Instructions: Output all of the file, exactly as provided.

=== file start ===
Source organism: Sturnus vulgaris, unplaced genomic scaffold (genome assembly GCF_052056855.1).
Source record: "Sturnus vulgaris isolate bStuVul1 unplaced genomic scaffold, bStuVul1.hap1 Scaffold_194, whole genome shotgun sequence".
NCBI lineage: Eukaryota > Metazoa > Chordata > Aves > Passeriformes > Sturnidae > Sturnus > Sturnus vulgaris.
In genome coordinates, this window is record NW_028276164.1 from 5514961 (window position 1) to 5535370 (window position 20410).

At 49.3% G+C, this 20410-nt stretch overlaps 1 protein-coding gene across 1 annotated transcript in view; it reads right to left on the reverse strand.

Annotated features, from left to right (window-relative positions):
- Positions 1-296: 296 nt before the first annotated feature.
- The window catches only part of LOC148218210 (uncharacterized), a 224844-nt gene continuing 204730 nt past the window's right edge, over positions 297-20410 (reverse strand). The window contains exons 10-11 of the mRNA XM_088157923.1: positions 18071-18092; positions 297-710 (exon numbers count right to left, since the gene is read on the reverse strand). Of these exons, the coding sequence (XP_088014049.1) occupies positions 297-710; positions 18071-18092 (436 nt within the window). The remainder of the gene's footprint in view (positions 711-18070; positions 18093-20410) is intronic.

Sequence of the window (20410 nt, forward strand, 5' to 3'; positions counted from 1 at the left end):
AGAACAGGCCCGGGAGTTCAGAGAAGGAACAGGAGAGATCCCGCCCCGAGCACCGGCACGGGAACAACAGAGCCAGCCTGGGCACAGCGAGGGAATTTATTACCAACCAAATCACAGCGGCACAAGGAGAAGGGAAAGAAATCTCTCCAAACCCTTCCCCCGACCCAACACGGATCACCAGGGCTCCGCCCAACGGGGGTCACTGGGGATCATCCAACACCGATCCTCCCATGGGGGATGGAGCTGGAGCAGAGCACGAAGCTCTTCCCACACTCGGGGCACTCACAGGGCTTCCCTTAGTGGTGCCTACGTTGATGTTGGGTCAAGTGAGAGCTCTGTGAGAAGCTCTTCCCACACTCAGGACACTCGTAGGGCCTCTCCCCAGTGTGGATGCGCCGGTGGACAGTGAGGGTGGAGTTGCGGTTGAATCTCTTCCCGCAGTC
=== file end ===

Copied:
Source organism: Sturnus vulgaris, unplaced genomic scaffold (genome assembly GCF_052056855.1).
Source record: "Sturnus vulgaris isolate bStuVul1 unplaced genomic scaffold, bStuVul1.hap1 Scaffold_194, whole genome shotgun sequence".
NCBI lineage: Eukaryota > Metazoa > Chordata > Aves > Passeriformes > Sturnidae > Sturnus > Sturnus vulgaris.
In genome coordinates, this window is record NW_028276164.1 from 5514961 (window position 1) to 5535370 (window position 20410).

At 49.3% G+C, this 20410-nt stretch overlaps 1 protein-coding gene across 1 annotated transcript in view; it reads right to left on the reverse strand.

Annotated features, from left to right (window-relative positions):
- Positions 1-296: 296 nt before the first annotated feature.
- The window catches only part of LOC148218210 (uncharacterized), a 224844-nt gene continuing 204730 nt past the window's right edge, over positions 297-20410 (reverse strand). The window contains exons 10-11 of the mRNA XM_088157923.1: positions 18071-18092; positions 297-710 (exon numbers count right to left, since the gene is read on the reverse strand). Of these exons, the coding sequence (XP_088014049.1) occupies positions 297-710; positions 18071-18092 (436 nt within the window). The remainder of the gene's footprint in view (positions 711-18070; positions 18093-20410) is intronic.

Sequence of the window (20410 nt, forward strand, 5' to 3'; positions counted from 1 at the left end):
AGAACAGGCCCGGGAGTTCAGAGAAGGAACAGGAGAGATCCCGCCCCGAGCACCGGCACGGGAACAACAGAGCCAGCCTGGGCACAGCGAGGGAATTTATTACCAACCAAATCACAGCGGCACAAGGAGAAGGGAAAGAAATCTCTCCAAACCCTTCCCCCGACCCAACACGGATCACCAGGGCTCCGCCCAACGGGGGTCACTGGGGATCATCCAACACCGATCCTCCCATGGGGGATGGAGCTGGAGCAGAGCACGAAGCTCTTCCCACACTCGGGGCACTCACAGGGCTTCCCTTAGTGGTGCCTACGTTGATGTTGGGTCAAGTGAGAGCTCTGTGAGAAGCTCTTCCCACACTCAGGACACTCGTAGGGCCTCTCCCCAGTGTGGATGCGCCGGTGGACAGTGAGGGTGGAGTTGCGGTTGAATCTCTTCCCGCAGTC